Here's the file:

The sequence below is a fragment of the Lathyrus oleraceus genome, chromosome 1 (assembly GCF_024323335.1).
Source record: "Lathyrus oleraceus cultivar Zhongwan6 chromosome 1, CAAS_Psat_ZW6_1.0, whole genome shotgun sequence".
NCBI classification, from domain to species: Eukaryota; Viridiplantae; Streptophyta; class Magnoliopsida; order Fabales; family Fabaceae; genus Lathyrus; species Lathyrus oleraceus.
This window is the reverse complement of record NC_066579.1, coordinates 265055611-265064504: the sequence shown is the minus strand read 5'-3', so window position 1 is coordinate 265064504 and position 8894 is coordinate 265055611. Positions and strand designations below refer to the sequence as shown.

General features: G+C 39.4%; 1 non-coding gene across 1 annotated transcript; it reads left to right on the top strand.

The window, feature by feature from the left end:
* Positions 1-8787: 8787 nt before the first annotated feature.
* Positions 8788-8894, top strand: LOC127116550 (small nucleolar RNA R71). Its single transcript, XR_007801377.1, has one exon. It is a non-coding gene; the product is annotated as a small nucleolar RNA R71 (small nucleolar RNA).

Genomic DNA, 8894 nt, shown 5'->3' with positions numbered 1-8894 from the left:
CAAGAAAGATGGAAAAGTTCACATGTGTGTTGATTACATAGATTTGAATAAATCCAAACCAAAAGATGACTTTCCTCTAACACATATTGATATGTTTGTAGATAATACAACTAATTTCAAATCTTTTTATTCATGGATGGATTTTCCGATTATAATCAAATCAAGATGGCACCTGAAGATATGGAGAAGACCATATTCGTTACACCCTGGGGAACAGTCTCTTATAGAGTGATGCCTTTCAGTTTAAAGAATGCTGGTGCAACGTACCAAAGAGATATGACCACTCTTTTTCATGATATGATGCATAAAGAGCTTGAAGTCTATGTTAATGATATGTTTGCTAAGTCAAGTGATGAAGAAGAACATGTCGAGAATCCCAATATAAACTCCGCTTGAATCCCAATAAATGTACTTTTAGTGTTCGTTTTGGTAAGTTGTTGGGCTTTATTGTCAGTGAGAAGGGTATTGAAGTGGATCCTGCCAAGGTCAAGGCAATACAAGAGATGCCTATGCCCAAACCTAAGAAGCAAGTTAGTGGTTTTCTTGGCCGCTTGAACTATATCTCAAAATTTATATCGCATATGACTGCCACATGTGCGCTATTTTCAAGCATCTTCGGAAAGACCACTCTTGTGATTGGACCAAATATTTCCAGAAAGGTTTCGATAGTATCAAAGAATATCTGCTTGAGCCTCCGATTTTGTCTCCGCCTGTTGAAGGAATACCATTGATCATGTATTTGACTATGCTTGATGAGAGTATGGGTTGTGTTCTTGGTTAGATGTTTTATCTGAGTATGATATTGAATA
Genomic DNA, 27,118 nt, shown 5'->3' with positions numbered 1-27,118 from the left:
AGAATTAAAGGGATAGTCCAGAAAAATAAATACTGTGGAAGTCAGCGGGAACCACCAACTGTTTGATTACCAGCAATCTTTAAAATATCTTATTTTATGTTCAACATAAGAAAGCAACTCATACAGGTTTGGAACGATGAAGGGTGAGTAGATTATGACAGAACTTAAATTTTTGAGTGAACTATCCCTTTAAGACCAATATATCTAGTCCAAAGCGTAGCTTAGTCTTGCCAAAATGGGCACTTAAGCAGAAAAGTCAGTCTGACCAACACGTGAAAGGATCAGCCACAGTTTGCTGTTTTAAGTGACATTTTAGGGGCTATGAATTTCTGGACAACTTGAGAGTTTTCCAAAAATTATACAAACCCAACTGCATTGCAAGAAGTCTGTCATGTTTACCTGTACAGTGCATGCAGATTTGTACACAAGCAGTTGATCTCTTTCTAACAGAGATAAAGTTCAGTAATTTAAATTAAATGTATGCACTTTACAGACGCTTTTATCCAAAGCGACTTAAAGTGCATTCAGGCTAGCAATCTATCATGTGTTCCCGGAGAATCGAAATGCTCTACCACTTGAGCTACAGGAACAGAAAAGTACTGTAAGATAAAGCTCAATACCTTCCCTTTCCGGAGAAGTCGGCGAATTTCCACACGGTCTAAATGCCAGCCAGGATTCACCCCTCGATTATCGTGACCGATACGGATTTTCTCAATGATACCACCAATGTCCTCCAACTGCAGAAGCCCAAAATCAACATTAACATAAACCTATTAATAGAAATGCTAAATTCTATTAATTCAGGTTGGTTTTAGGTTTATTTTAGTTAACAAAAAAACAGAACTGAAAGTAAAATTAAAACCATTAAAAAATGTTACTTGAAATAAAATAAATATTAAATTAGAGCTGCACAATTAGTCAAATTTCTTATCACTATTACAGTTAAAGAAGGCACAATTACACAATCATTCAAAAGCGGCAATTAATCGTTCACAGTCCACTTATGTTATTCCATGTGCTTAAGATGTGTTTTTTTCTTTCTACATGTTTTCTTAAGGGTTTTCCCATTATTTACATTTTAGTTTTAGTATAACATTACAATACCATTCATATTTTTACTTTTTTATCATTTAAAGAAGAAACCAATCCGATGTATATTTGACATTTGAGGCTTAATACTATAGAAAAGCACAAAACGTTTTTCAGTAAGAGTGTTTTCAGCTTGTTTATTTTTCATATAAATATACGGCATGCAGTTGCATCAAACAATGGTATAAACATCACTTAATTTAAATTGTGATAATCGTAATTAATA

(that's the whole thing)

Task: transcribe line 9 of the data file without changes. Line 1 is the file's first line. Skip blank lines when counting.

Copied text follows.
Genomic DNA, 8894 nt, shown 5'->3' with positions numbered 1-8894 from the left: